I’ve had two rug snatch moments in my life. And they were big ones. Moments that I have chosen to share with some and chosen to keep personal with the majority of others. To be nakedly honest, I would give anything not to have had them happen. You see, rug snatch moments are ugly. They take away your sleep. They age you. They take away your security. They change relationships. They consume you. But, there is a light after the darkness, and there is a certain thing that happens to you after the moment…if you choose not to hold onto the table and the rug for dear life. I am a firm believer that rug snatches have the ability to destroy your soul, but they also have the ability to transform it into a form that you were not able to see with your previous eyes and not able to comprehend with your previous mind. For that reason, I am able to make peace with mine. And, I am able to help those around me in whatever way that I can. You see, currently I have four close friends who have had the rugs of their life snatched out from under them. Three had spouses do the snatching. One has Mother Nature to thank. When you have been through a rug snatch, it is hard to watch the ones you love go through them. Of course, some of it is because you have sympathy for their situations. More importantly, you have empathy, because you have been there, and you know what they are dealing with. Rug snatches sew common threads through people. Your event may be different from their event, but the feelings and emotions are the same. It’s like a secret society, minus the cool handshakes and robes. It’s a look and an unspoken word that you understand and know.

For those of you who have not experienced a rug snatch, do not let the fear of something possibly happening taint your rose colored glasses. Continue to love life and send your love into the world. Eat at your beautiful table, and invite those that may need you right now to join you at your table. Make your table a safe place for those who may be afraid of their own tables.

For those of you who have had your life rug snatched out from beneath you, chin up. If you are in the middle of the darkness, know the light is around the corner. If you are struggling with fear, allow it to ride in the passenger seat of life and acknowledge it there, but do not let it drive. If you are struggling with sadness, let the tears flow, but do not let them cloud your ability to see the beauty in life. If you are unable to trust, keep people at a distance for now, but do not seal them off with a wall. If you are unable to love, do not let your heart harden, but instead, allow it to love yourself. And, most importantly, above all, pick your chair up, take a seat, and pull yourself back up to your table. Some of life’s best things are there waiting on you.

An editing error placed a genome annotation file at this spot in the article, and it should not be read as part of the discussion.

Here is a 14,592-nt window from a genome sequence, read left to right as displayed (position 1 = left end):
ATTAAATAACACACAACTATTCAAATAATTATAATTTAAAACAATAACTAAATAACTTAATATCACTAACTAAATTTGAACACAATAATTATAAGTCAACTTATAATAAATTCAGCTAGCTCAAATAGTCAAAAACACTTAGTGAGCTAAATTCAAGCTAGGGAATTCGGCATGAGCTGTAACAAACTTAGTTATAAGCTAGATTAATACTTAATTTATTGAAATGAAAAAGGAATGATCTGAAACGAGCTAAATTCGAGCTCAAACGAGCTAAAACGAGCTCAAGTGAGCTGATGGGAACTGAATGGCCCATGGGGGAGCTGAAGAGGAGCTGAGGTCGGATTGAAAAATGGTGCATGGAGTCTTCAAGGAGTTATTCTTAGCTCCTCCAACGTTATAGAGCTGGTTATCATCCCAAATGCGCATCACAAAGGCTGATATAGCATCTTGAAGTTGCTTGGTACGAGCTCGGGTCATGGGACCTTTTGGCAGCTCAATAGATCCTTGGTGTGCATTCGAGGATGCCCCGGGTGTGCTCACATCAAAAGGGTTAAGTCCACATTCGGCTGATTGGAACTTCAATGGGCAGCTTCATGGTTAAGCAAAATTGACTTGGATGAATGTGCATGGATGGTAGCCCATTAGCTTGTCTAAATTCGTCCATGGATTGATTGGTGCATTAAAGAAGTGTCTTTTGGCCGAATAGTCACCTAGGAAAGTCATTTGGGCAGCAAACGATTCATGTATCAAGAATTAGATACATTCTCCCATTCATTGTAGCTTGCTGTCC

I have a little secret to share.  I. Love. Shoes.

I’m not quite to the ‘let’s run away together and never, ever speak to anyone or look at anything ever again’ point. But, I do love shoes. There is something about them. Those two little combinations of leather and wood and plastic and straps and buckles and fur and design have some kind of crazy affect on me. I’ve never really been able to quantify it, but it’s there.

I can remember being a little girl and sneaking into my mama’s closet to secretly comb through her shoes. Heels were always the ultimate find. I would slip my tiny feet into them, push my little, knobby legs to a semi-standing position, and walk around my parent’s bedroom like a newborn deer who’s legs weren’t yet strong enough to handle the art form of walking. No matter that they didn’t fit. No matter that I looked ridiculous. No matter that I almost shattered an ankle every single time. In that moment, in those shoes, I felt untouchable.

The most coveted pair of shoes in the entire arsenal of shoes my mother possessed were a pair of black lizard skin strappy heels. Their straps criss-crossed in the front over your toes and the back had straps that wrapped around your ankle. The heel was thin and delicate. They were simply amazing. Even at 6 years old, I was very aware of the special power these shoes held. THESE shoes were always hidden. They were never easy to find, and if I did happen to find them, my mama would hear those shoes calling in panic as my tiny hands grabbed them, and she’d come running. In the past 38 years, I have managed to slip those heels onto my feet a total of two times. I’ve begged my mama for those shoes. (After all, they are my exact size, and, as you may have picked up on, they are amazing). But, mama holds steady. Those shoes have a very special meaning for her. They give her something that she can’t really explain. Something that she’s not ready to part with, even after owning them for over 30 years. They are her. And she is them.

I will admit, I’ve never understood the bond with those shoes. That is, until this past Saturday.

I must digress for a moment. About a month ago, one of my most special friends suffered the ultimate loss when her house burned. Yes, they made it out. Yes, the animals were all ok. Yes, the pictures (for the most part) made it. But, their bedrooms and closets and toys and clothes and shoes were a loss. When you make it out with your family and your things that just can’t be replaced, you grab onto that miracle and hold it so tight, you just might squeeze it into oblivion. But there is a moment, when the smoke clears and the kids go back to school and you go back to work and the builders start the process of rebuilding, that you realize what all was lost. And that is sad. Even if you hate clothes and even if you don’t feel wonderful about yourself, those special pieces were your’s and now they are gone.